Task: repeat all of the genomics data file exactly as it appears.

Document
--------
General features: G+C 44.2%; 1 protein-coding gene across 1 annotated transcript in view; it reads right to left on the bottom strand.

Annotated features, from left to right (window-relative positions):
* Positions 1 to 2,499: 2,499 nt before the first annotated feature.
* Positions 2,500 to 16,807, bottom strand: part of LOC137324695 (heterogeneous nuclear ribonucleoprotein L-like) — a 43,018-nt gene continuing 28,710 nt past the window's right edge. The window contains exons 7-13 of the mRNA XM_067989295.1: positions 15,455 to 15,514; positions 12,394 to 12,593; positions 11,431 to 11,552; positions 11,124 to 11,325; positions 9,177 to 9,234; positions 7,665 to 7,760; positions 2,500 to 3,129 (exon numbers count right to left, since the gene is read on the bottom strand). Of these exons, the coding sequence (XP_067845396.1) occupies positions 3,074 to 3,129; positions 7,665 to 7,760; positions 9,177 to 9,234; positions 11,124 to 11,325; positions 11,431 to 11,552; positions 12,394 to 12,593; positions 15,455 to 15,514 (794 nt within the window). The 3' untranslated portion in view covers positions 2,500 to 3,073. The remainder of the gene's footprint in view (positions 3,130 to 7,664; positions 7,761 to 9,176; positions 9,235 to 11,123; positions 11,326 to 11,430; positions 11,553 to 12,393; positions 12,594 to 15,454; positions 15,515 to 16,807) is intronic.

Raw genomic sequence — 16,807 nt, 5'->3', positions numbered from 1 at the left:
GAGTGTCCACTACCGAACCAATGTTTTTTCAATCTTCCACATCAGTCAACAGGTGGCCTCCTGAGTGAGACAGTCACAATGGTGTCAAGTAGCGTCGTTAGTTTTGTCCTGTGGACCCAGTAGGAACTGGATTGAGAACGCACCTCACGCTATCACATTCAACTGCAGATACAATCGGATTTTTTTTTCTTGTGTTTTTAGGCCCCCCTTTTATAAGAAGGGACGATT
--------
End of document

General features: G+C 44.2%; 1 protein-coding gene across 1 annotated transcript in view; it reads right to left on the bottom strand.

Annotated features, from left to right (window-relative positions):
* Positions 1 to 2,499: 2,499 nt before the first annotated feature.
* Positions 2,500 to 16,807, bottom strand: part of LOC137324695 (heterogeneous nuclear ribonucleoprotein L-like) — a 43,018-nt gene continuing 28,710 nt past the window's right edge. The window contains exons 7-13 of the mRNA XM_067989295.1: positions 15,455 to 15,514; positions 12,394 to 12,593; positions 11,431 to 11,552; positions 11,124 to 11,325; positions 9,177 to 9,234; positions 7,665 to 7,760; positions 2,500 to 3,129 (exon numbers count right to left, since the gene is read on the bottom strand). Of these exons, the coding sequence (XP_067845396.1) occupies positions 3,074 to 3,129; positions 7,665 to 7,760; positions 9,177 to 9,234; positions 11,124 to 11,325; positions 11,431 to 11,552; positions 12,394 to 12,593; positions 15,455 to 15,514 (794 nt within the window). The 3' untranslated portion in view covers positions 2,500 to 3,073. The remainder of the gene's footprint in view (positions 3,130 to 7,664; positions 7,761 to 9,176; positions 9,235 to 11,123; positions 11,326 to 11,430; positions 11,553 to 12,393; positions 12,594 to 15,454; positions 15,515 to 16,807) is intronic.

Raw genomic sequence — 16,807 nt, 5'->3', positions numbered from 1 at the left:
GAGTGTCCACTACCGAACCAATGTTTTTTCAATCTTCCACATCAGTCAACAGGTGGCCTCCTGAGTGAGACAGTCACAATGGTGTCAAGTAGCGTCGTTAGTTTTGTCCTGTGGACCCAGTAGGAACTGGATTGAGAACGCACCTCACGCTATCACATTCAACTGCAGATACAATCGGATTTTTTTTTCTTGTGTTTTTAGGCCCCCCTTTTATAAGAAGGGACGATT